Where is your Passport, Sir.

This week’s Blogger in the Spotlight (BITS) is a fun-loving foodie who loves to kick my a** at combat class. He writes sometimes quirky, sometimes deep and almost always rather brilliant stuff on his blog.. I often tell him, he is a rare gem of a blogger, just waiting to be discovered and he totally agrees! Follow his tweets and you will see what I mean. Here is Marcky and What Travel means to him.

“Too often. . .I would hear men boast of the miles covered that day, rarely of what they had seen.” – Louis L’Amour

All photos on this post are from Marcky.MY

I have a confession. In all my twenty-nine years of living, not once have I made any effortful plans (beyond conceiving frail intentions) to travel out of Malaysia. I confess because it’s a truth that might draw disapproval, even condescension, from those of you who pride yourselves on the number of stamped pages on your passports; not because I feel ashamed of my perceived inadequacy.

There are too many places I’ve not been, too many adventures I’ve not experienced, too many delights I’ve not savored; and I know these journeys await me. I know, for I have heard many a tale of such places so close to home. It’s all right here in within my own shores, and that knowledge is what keeps me from traveling abroad. I feel… unqualified to view the world across the seas, when I’m yet to journey my own lands.

“One’s destination is never a place, but a new way of seeing things.” – Henry Miller

To the skies, the sun never sets any differently on one day from another. It’s a constant truth that has always been, and (at least within our lifetimes) will always be. I don’t believe in having to travel half the world just to see the sun set a thousand different ways. I would feel like a hypocrite if a foreigner told me of the most enchanting sunset atop Mount Kinabalu in Sabah, even if I could only tell of having beheld the sun casting a shadow on the sands from behind the Great Pyramids in Egypt. While the world is preoccupied with traveling distant lands in search of buried treasure, I find myself having just as much of an adventure digging in my own backyard.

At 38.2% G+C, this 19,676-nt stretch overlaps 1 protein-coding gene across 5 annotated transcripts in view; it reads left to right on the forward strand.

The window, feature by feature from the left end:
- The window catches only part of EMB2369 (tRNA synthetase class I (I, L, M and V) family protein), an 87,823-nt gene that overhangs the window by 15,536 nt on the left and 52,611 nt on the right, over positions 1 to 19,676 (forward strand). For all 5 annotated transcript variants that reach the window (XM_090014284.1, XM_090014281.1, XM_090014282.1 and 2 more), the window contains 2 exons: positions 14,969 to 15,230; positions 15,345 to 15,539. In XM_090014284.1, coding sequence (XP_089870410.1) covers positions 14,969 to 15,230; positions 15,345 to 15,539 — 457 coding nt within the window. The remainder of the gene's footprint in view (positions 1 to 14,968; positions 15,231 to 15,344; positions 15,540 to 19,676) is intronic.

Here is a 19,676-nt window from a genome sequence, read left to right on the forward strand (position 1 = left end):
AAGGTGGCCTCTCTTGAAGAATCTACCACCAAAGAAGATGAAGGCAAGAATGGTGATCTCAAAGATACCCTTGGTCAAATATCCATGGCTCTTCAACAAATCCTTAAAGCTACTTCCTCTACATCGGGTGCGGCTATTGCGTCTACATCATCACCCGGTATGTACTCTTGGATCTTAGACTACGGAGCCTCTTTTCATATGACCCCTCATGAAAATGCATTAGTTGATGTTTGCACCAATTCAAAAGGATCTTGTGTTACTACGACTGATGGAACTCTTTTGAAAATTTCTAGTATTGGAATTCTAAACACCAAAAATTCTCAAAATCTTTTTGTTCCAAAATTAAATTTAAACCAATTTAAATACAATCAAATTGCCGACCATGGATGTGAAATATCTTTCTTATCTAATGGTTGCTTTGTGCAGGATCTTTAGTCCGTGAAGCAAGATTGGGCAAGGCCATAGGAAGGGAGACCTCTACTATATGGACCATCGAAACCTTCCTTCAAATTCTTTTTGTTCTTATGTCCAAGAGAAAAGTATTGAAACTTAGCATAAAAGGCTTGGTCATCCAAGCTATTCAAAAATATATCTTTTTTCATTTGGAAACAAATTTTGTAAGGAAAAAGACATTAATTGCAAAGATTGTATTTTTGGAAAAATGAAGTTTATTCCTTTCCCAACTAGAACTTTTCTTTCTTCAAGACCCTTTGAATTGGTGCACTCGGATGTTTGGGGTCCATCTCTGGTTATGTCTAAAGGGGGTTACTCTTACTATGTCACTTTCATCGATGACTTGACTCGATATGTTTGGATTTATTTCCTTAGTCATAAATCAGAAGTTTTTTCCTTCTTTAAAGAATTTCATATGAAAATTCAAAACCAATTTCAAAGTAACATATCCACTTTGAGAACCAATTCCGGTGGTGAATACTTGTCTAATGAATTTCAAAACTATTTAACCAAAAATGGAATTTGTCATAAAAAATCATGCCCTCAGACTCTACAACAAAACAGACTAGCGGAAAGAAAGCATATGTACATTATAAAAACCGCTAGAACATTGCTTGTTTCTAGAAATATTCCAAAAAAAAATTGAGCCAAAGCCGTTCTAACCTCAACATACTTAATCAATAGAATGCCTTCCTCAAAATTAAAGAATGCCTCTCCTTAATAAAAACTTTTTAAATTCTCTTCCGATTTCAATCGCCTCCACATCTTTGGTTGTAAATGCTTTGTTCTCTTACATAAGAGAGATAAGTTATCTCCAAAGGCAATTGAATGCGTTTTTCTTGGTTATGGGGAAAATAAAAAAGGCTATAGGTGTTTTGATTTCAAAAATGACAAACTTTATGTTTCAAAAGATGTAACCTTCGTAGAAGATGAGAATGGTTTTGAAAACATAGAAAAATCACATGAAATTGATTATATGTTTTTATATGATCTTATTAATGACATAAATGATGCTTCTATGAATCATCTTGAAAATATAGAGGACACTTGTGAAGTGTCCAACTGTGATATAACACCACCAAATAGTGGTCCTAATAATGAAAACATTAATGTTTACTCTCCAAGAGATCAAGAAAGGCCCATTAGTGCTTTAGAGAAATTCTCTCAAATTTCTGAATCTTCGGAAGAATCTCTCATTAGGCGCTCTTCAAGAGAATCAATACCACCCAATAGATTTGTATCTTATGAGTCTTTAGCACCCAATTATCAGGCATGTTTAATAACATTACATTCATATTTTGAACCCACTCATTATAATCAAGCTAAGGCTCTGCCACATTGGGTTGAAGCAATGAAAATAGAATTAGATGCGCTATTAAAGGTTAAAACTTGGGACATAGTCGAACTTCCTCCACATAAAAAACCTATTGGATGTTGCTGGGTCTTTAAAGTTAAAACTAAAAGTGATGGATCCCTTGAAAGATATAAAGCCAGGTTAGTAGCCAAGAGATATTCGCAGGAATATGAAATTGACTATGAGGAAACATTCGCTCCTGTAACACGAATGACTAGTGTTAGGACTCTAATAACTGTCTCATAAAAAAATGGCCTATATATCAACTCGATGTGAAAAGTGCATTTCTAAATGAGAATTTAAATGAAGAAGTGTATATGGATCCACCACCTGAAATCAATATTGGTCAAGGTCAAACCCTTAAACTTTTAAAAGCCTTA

Above the clouds, everyone is king.

There’s a whole new world waiting to captivate me, and the heavens have placed them conveniently near enough to visit, yet not out of the way enough it doesn’t rob from the joy of travel; like an apple on a tree, just close enough to entice, but just out of reach enough to not be taken for granted. I love cherries, and I know they are ripe for the picking on my neighbour’s orchard, but my heart does not allow me to move on until I have tasted the apples in my own orchard.

“People travel to faraway places to watch, in fascination, the kind of people they ignore at home.” – Dagobert D. Runes

Whenever I’m travelling locally, I’d put on my “tourist face”. I’d pretend that I was in a completely foreign land, and I’d forget everything I knew about being local. I’d pretend so convincingly that the locals would buy into it. I could tell from the extra friendliness of the street food vendors as I’d pretend I didn’t know what yummy goodness they had to offer, and from the astronomic dare-you-to-haggle prices I would be offered at Chinatown. It’s all about how you see things, really. The experience and adventure of traveling is little more than a matter of perspective. In a traditional sense, travelling essentially means placing many miles between you and your home. To me, travelling is about abandoning all that is familiar and routine.